Since this build coinceded with an appropriate UAMF GB Build thread here.
I guess this is where I have to declare my "no Migs allowed" policy broken...
Over the years a few have snuck in, either in the shape of a WWII propellor beasty, or as part of some of my crazier collection projects. I could live with those.
And then there was a slight complication during the recent vacform GB, and a highly illegal 31 snuck in, because I needed one of it's missles as a master for conversion. Let it not be said that I'm a dogmatic ingrate; this plane has earned it's place on the shelves by it's most generous donation of rocketry.
I've made a modest start on this kit, and initial dry fitting suggests fit will be OK, but with some gaps needing filler. Nothing to worry about.
I've also run into the first quirk of the kit: the main undercarriage legs are supposed to be trapped between the fuselage shell and the wheel well. This has the advantage of being a fairly sturdy way of connecting things, but it also means the legs (or at least part of them) are going to be sticking out in a very vulnerable way throughout the entire build. It also means I'll have to paint these bits sooner than expected, which will delay the actual construction.
The wheel wells themselves have enough detail in them to look acceptable (the AMS crowd will certainly disagree with this). Unfortunately, they're also peppered with ejector marks, so I'll have to spend some time cleaning up before painting.
I also threw some initial colour at the crew figures, which I'll be using to make the cockpits a bit less empty.
Usually builds like this start relatively slowly with interior work, but this kit has only minimal interior details, and what is there, is easily accessible through the canopy opening. That's a good thing, as it enabled me to skip the slow start and go straight to coarse construction. Just some tail surfaces to go, and the main parts will be in place.
One of the reasons this initial burst of speed makes me happy, is that there's going to be quite a bit of work around the various seams to be done, and this way, I can start that about a week sooner. First priority will be to clean up the sides of the front fuselage (still attached with tape here), so it can be permanently attached to the rear, which will finish the lining up of the upper and lower decks. Only then will I be able to get to work with filler and sandpaper on the joins of the rear.
The rear half is a bit of a jigsaw. It consists of top, bottom, side panels (which include the wheel wells and one side of the air intakes) and the single piece wing. All but the top have to be juggled into position before glueing things up in segments, so once again I found myself wishing I had just a bit more in common with an octopus. After that, the top goes on, but this leaves the front end only roughly aligned. The front hull and the air intake assemblies will be needed to get everything lined up permanently.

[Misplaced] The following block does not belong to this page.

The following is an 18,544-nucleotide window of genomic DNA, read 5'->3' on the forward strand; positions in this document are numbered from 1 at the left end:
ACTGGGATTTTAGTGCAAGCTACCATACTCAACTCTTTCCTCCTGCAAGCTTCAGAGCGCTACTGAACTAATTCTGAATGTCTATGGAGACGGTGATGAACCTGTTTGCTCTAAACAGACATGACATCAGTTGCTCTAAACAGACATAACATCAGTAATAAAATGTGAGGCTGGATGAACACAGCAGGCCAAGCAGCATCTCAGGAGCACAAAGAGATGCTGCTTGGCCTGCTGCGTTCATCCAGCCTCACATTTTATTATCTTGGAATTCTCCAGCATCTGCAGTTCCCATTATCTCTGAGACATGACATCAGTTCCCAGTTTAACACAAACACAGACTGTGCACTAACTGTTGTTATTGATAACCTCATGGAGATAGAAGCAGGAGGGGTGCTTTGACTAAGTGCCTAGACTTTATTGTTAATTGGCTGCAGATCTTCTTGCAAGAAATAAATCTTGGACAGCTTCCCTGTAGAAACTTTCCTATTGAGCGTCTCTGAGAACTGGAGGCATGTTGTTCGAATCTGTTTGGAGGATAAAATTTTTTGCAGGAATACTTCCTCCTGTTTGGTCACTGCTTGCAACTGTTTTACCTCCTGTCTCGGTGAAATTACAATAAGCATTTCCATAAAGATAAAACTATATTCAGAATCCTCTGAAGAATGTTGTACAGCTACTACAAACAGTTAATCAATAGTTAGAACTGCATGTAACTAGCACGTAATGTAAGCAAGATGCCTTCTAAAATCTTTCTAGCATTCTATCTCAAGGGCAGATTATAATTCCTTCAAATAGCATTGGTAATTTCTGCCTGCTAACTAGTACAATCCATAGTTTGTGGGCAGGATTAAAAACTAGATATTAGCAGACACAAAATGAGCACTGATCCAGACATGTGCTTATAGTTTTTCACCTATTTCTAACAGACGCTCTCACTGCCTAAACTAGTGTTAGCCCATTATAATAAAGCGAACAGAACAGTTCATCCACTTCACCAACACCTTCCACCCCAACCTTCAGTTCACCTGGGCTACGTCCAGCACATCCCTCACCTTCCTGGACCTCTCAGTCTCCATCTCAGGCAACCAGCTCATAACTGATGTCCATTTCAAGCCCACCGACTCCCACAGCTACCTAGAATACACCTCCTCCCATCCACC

The undercarriage is cleverly designed, but execution leaves something to be desired. With the design as it is, near perfect fit is required, and unfortunately, the dimensions of the various locator pins and holes don't match all the precisely. Especially annoying when widening a hole means breaking through the surrounding material, and evenly reducing the size of the pin rather beyond my skills with a file..
More blitzery today. Apart from some 'fletching' at the rear, the basic shape is complete.
I found out rather too late that the view through the air intakes of the very empty interior is rather excellent, which is not good. I don't think I can do much there anymore, other than make sure the interior is very deep black..
I just spent some time with the things under the wings. The fuel tanks take a lot of sanding to remove the seam between the halves, and the AA-9 missiles are frankly hopeless. The bodies are OK with a bit of work, but the cruciform tails have slightly different dimension from the rear end of the body/wings subassembly. I've lined things up on the lower, most visible side, and can only hope the rest will be sufficiently hard to see that it doesn't really matter. I might have cut off the tail fins from the centre section, and put them on separately, but I just wasn't in the mood for that. Only the AA-6 missiles were any good in this department (good thing too, since they were the reason I bought the kit..)
Lots of filler got hit with lots of sanding, after which the tailfeathers went on. I think this lump of plastic is actually starting to look migish.
The initial coat of primer went on today. Initial inspection shows fewer problems than I'd expected, but that still leaves a fair bit of cleanup and correction to be done.
The work on the exterior has been mostly completed, so it was time to complete the interior and seal things up. I even remenbered to shoot some pictures of the office before closing the lid..
The interior is just a coat of green and some black drybrushing; the IP are decals. Zvezda had two decals, one for each IP, but that just doesn't work for the RIO, so I had to cut the decal into the two parts it should have been all along: the main IP, and the part on the upper console. Please observe that for just this once, I didn't forget or lose the control columns
Once the interior was finished, I turned my attention to the transparencies. I'm of two minds where these are concerned. On the one hand, they're very nicely moulded, and the plastic they use was not the rock hard, brittle stuff you so often find. Instead, it was rather softer plastic, and very easy to work with. On the other hand, fit was only marginal, and because there are four parts to the canopy with next to no alignment, errors stack. It doesn't show in the picture (in part because transparencies are hard to see by design), but there will be some work there with filler before this is done.
A mean case of blitzery prevented updates (not to mention work) on this last wednesday, but now the Mig is back at the front of the queue. I've completed the final pre-paint odds and sods, filed the worst edges of the transparencies, managed to get the nose probe on only slightly wrong, and have just sprayed on the final coat of primer. Painting should begin in earnest tomorrow.
Yesterday was a bad day at the paintshop for the Mig. I just found out the anti-glare panels (real and dummy) cover much more area than I thought and painted, and while masking the engine exhausts, I ripped some of the paint off primer and all. In other words, I'll have to do most of yesterday's work over again..